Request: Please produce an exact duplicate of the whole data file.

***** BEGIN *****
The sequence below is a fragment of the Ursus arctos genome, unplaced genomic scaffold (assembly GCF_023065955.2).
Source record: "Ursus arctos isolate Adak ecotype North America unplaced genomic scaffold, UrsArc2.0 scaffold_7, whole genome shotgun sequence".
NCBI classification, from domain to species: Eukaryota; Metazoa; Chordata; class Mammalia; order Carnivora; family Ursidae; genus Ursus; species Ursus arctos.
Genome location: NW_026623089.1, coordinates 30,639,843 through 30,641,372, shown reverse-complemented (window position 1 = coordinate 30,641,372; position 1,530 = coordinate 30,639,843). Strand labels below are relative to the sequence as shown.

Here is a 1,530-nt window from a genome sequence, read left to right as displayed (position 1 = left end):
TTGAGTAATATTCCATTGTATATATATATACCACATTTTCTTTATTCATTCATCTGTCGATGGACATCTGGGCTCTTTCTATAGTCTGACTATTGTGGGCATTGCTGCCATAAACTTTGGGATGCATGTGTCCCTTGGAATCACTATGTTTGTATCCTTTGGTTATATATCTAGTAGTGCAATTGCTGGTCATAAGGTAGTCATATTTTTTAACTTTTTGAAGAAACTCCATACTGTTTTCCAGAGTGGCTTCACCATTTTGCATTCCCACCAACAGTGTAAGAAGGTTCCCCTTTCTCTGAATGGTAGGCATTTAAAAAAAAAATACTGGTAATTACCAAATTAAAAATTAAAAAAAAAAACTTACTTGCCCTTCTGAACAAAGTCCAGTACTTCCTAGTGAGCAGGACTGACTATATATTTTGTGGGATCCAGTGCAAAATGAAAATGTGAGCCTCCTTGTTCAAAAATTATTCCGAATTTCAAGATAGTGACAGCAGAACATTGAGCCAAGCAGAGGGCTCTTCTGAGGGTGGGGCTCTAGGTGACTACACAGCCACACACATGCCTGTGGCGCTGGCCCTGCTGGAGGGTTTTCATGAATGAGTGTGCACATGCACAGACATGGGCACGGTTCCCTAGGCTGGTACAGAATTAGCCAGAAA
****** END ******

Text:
The sequence below is a fragment of the Ursus arctos genome, unplaced genomic scaffold (assembly GCF_023065955.2).
Source record: "Ursus arctos isolate Adak ecotype North America unplaced genomic scaffold, UrsArc2.0 scaffold_7, whole genome shotgun sequence".
NCBI classification, from domain to species: Eukaryota; Metazoa; Chordata; class Mammalia; order Carnivora; family Ursidae; genus Ursus; species Ursus arctos.
Genome location: NW_026623089.1, coordinates 30,639,843 through 30,641,372, shown reverse-complemented (window position 1 = coordinate 30,641,372; position 1,530 = coordinate 30,639,843). Strand labels below are relative to the sequence as shown.

Here is a 1,530-nt window from a genome sequence, read left to right as displayed (position 1 = left end):
TTGAGTAATATTCCATTGTATATATATATACCACATTTTCTTTATTCATTCATCTGTCGATGGACATCTGGGCTCTTTCTATAGTCTGACTATTGTGGGCATTGCTGCCATAAACTTTGGGATGCATGTGTCCCTTGGAATCACTATGTTTGTATCCTTTGGTTATATATCTAGTAGTGCAATTGCTGGTCATAAGGTAGTCATATTTTTTAACTTTTTGAAGAAACTCCATACTGTTTTCCAGAGTGGCTTCACCATTTTGCATTCCCACCAACAGTGTAAGAAGGTTCCCCTTTCTCTGAATGGTAGGCATTTAAAAAAAAAATACTGGTAATTACCAAATTAAAAATTAAAAAAAAAAACTTACTTGCCCTTCTGAACAAAGTCCAGTACTTCCTAGTGAGCAGGACTGACTATATATTTTGTGGGATCCAGTGCAAAATGAAAATGTGAGCCTCCTTGTTCAAAAATTATTCCGAATTTCAAGATAGTGACAGCAGAACATTGAGCCAAGCAGAGGGCTCTTCTGAGGGTGGGGCTCTAGGTGACTACACAGCCACACACATGCCTGTGGCGCTGGCCCTGCTGGAGGGTTTTCATGAATGAGTGTGCACATGCACAGACATGGGCACGGTTCCCTAGGCTGGTACAGAATTAGCCAGAAA